While "Broken" is typically used as jargon for "Good", a broken item is one that's clearly weaker or stronger than it should be. This result is underpowered and overpowered items respectively. This is where the notion of perfect mathematical balance goes out the window: Just as an item doesn't need to be broken to be any good, an item can be mathematically balanced and still come out overpowered or underpowered.
Both overpowered and underpowered items tangibly hurt the health of the game, in the short and long term. How do they happen? Sometimes standards change to improve the game as a whole, and an item gets left behind. Sometimes an unforeseen combination makes an old item break battles. Sometimes, honest human error is the cause. Whichever the cause, they have a different impact on the game. Let's go over that effect:
Underpowered Items: Believe it or not, these are brought up more often than any requests for nerfs, only beat in that regard by requests for timetables on Essence Orb changes. We know that they're a problem because they're disappointing, reduce engagement, and most importantly of all: They're not fun. They're frankly what we most look forward to tackling, since it means making something fun again.
Why do buffs seem like such a low priority compared to nerfs, then? Part of it is that they get less traction in discussion. Gaining power results in short discussions, and satisfaction is expressed less frequently and intensely than dissatisfaction. Part of it is the distribution of releases: Our highest profile releases of recent years are huge buffs in the form of class revamps, and this is an ongoing design direction. Buffs are one of our highest priorities, then, but revamping entire classes and tweaking individual broken items make for disparate discussions at first glance.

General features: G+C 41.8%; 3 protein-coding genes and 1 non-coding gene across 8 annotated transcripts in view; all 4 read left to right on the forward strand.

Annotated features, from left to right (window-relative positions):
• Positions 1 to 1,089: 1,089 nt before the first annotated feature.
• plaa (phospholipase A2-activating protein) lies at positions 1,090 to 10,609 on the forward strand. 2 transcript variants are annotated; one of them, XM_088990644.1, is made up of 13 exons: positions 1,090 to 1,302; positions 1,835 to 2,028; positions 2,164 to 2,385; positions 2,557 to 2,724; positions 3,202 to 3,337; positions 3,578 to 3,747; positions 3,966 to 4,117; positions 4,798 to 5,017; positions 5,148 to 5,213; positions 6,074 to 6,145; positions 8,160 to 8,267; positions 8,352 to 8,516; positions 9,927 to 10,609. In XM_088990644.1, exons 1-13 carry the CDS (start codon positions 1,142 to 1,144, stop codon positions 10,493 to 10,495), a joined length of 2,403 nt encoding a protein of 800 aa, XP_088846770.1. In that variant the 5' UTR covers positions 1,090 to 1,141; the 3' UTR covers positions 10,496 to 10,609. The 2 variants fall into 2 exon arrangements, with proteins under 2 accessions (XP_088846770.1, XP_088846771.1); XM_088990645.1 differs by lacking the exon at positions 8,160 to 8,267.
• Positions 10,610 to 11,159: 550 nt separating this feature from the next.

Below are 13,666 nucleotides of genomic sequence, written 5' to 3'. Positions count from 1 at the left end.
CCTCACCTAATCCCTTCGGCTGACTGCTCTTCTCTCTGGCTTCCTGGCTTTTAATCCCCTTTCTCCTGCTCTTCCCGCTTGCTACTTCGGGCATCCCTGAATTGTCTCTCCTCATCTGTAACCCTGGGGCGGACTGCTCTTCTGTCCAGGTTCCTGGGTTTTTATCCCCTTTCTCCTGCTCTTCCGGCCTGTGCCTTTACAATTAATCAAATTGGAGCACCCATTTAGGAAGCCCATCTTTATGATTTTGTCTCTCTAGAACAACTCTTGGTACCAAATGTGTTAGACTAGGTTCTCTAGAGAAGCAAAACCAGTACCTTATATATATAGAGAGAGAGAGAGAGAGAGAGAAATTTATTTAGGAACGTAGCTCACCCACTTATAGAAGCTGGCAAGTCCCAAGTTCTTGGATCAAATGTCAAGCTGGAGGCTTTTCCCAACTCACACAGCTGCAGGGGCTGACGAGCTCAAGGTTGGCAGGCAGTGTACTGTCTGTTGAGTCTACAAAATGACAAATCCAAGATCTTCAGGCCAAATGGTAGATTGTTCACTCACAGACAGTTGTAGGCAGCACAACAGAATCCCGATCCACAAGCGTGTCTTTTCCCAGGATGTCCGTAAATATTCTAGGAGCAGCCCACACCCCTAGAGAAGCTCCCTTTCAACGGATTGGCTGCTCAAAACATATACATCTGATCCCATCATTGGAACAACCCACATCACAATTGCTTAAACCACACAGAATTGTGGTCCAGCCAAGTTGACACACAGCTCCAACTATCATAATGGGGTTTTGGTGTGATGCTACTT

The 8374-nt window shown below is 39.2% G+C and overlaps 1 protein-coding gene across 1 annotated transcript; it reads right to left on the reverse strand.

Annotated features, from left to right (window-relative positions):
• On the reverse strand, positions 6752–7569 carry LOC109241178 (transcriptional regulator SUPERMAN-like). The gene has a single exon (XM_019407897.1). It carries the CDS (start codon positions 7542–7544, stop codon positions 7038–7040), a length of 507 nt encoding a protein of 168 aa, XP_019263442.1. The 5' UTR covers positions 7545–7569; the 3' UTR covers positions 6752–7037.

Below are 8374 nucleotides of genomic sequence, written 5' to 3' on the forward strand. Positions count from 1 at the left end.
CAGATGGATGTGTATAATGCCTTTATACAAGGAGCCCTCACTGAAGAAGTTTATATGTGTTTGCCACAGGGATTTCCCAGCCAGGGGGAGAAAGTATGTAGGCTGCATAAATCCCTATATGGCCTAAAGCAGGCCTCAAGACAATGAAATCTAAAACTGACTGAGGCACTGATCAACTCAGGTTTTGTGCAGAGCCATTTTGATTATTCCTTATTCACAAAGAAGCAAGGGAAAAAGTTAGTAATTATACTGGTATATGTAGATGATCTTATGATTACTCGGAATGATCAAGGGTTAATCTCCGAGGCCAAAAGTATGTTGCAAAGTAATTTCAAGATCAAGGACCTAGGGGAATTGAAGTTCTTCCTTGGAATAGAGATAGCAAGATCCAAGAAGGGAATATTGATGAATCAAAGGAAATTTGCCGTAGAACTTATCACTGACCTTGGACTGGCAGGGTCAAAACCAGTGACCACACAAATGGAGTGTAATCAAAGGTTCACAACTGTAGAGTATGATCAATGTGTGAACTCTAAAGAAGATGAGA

Overpowered Items: While they seem like a simple opposite of underpowered items, they pose a different kind of problem. An underpowered item is largely an isolated problem: The problem boils down to the item itself, what it could have done better, and how to improve it. An overpowered item or broken combination affects other items and battles. When it IS practical to deal with them, they're a higher priority because the more overpowered something is, and the more overpowered items there are, the fewer fun ideas we can design in the future, as early as the week after such an item comes out. This includes buffing items.
We've established, then, that an underpowered item damages the release it was in (Like any missed opportunity to provide a fun item for a given build), while an overpowered item is an ongoing source of problems. Buffing individual items can suffer as a priority when we have several weeks entirely dedicated to the time consuming endeavor of buffing entire outdated classes. Nerfs, due to happening when the time can be spared to fix a problem, are often scattered throughout the year -- And therefore, so are their discussions.
But what about the concrete damage being alluded to when it comes to overpowered items? How DO they hurt the game?
We've gone over the damage that unbalanced items cause in the present. Design Space is the specific part of the game's future that is damaged by overpowered items. Now, contrary to the above misconceptions, this is not a matter of being out of ideas for fun items unless we take away other fun things, be it to draw your attention or repeat the removed idea.